- U.S. + Canada
- New York
- New York City
- South Korea
- Czech Republic
- Goa State
- Goa, Kerala + The South
- Great Britain
- Central Germany
World's Ugliest Public Art
You can’t hide from these public art
monstrosities, whether wandering Prague or Denver International Airport.
The high-rises of
Paris’s La Défense district have questionable company: César
Baldaccini’s 40-foot-tall model of his own thumb. Given its pedestrian-flattening size and ugly wrinkles,
there’s much to find, ahem, opposable.
It used to be that if you needed to perk up a street or park, a statue of a
mustachioed general on horseback or a goddess in a toga would do nicely. But
these days, being pretty or handsome just isn’t enough of a goal for public
art: most attempt to make a splash, whether by being gigantic, stridently
eclectic, borderline tasteless, or (ideally) some combination. And if that means
bringing on the ugly, so be it.
To come up with candidates for
the world’s ugliest public art, we sought pieces that shot for the moon and…missed.
Size counted: a weird little mural might not be your cup of tea, but it’s a lot
easier to overlook than a gargantuan sculpture of a starlet captured exposing
her underwear, or an awkwardly proportioned monument that casts a pall on a
The design of public art is sometimes
off-putting because it’s not only unattractive, but also downright perplexing. While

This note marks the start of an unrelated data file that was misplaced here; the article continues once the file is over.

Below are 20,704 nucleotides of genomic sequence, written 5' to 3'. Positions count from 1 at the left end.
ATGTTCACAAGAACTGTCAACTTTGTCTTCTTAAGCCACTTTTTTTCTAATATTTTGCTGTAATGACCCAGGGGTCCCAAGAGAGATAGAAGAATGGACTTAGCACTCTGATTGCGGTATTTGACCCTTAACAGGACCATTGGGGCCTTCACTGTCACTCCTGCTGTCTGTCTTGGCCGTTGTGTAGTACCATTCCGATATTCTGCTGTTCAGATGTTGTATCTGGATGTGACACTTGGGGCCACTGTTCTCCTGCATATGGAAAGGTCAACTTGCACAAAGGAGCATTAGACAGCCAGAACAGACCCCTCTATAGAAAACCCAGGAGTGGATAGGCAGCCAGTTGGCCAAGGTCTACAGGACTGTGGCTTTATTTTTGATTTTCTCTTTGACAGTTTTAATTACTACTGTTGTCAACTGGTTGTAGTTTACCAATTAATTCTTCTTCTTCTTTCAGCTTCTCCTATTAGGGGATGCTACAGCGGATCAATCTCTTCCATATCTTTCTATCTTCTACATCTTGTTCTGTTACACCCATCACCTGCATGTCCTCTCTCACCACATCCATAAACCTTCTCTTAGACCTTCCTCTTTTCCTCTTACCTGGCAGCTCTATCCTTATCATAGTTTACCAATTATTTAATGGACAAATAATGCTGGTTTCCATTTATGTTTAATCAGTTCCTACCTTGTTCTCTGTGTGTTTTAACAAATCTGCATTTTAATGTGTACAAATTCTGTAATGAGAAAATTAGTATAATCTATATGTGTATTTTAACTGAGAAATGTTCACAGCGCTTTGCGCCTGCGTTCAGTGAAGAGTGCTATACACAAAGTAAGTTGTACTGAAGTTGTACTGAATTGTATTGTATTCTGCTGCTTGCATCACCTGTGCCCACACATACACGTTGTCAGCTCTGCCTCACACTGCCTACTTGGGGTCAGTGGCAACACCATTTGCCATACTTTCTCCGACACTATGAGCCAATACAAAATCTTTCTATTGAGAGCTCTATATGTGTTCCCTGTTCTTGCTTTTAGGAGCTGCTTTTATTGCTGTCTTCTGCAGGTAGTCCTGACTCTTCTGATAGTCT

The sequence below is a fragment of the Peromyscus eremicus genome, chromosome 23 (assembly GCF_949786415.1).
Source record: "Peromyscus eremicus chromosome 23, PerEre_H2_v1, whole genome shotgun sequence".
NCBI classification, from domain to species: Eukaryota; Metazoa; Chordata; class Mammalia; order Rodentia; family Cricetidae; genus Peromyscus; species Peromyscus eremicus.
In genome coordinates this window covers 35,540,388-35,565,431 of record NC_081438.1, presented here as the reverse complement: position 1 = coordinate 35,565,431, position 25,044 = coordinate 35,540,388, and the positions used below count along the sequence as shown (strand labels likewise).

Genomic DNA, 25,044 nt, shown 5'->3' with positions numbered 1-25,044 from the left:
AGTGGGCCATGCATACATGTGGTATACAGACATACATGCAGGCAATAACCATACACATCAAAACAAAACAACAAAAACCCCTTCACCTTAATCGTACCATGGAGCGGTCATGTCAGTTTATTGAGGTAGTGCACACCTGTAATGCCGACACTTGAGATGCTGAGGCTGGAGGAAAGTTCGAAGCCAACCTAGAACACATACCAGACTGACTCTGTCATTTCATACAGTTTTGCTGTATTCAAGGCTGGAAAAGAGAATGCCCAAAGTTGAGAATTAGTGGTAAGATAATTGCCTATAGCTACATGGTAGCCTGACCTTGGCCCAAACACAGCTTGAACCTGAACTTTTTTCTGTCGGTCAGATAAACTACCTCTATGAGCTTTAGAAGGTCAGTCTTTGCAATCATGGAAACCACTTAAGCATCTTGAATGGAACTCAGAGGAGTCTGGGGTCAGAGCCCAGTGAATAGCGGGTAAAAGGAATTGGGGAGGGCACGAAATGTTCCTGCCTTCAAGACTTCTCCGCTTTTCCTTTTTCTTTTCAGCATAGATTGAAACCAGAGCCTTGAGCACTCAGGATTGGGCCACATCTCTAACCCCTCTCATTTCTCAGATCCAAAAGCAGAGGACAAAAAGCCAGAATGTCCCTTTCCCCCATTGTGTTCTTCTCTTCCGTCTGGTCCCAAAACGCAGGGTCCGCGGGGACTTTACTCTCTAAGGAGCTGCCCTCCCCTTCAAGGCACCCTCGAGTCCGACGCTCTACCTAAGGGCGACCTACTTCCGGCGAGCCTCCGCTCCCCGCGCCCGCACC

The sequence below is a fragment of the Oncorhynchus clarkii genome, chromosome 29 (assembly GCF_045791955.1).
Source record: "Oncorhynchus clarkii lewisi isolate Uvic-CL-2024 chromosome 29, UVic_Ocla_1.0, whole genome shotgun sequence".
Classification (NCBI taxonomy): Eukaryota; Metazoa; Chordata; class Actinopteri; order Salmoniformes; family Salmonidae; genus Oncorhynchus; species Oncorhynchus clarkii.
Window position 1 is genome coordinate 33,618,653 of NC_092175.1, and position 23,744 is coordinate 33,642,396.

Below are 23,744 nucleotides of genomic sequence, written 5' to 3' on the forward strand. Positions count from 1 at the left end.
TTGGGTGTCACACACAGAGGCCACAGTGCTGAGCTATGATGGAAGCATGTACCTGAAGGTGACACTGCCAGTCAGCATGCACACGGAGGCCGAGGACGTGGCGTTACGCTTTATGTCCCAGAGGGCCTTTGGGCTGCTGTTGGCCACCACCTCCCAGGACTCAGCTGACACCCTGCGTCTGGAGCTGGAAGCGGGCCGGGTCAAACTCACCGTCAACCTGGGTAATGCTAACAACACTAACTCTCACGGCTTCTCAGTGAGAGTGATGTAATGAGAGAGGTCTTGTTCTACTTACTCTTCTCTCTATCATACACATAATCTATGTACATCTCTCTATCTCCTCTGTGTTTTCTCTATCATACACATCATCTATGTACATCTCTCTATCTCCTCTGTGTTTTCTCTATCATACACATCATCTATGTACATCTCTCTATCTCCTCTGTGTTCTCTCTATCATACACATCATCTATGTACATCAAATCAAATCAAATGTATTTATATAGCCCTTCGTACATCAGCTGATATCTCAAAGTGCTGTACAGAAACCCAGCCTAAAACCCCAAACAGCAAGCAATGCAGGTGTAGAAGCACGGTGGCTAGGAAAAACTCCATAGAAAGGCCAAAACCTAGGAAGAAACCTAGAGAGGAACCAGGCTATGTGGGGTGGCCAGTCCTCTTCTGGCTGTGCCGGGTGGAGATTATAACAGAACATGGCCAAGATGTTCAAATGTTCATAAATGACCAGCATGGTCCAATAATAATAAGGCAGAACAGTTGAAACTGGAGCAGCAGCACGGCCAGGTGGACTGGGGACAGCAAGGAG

public clocks are a time-honored tradition, consider the steam-belching model with
a hole and a faux metronome on view in New York City’s Union Square. The
clock’s 15 LED digits have been confusing passersby since 1999.
Of course, many of the artists
whose work is featured here are probably in on the joke, and wouldn’t be bothered
by a little ribbing. No one would ever make peeing automatons or an overstuffed
rabbit if he or she weren’t ready to face a little blowback.
And if you find yourself thinking
that a few of these works don’t deserve inclusion on this list, so much the
better. We might have been too hasty. As the Boston art critic Greg Cook puts
it, “Public art—even works we hate—should be given a chance. Years. Sometimes
it takes a while for something to grow on you. Sometimes it takes a while just
to figure something out.”
We’re not sure that that’s going
to make many of these works much more palatable, but hey, you never can tell.
In the meantime, we’ll continue to give the angry lady with dreads, the
sinister monk, and all the rest a very wide berth.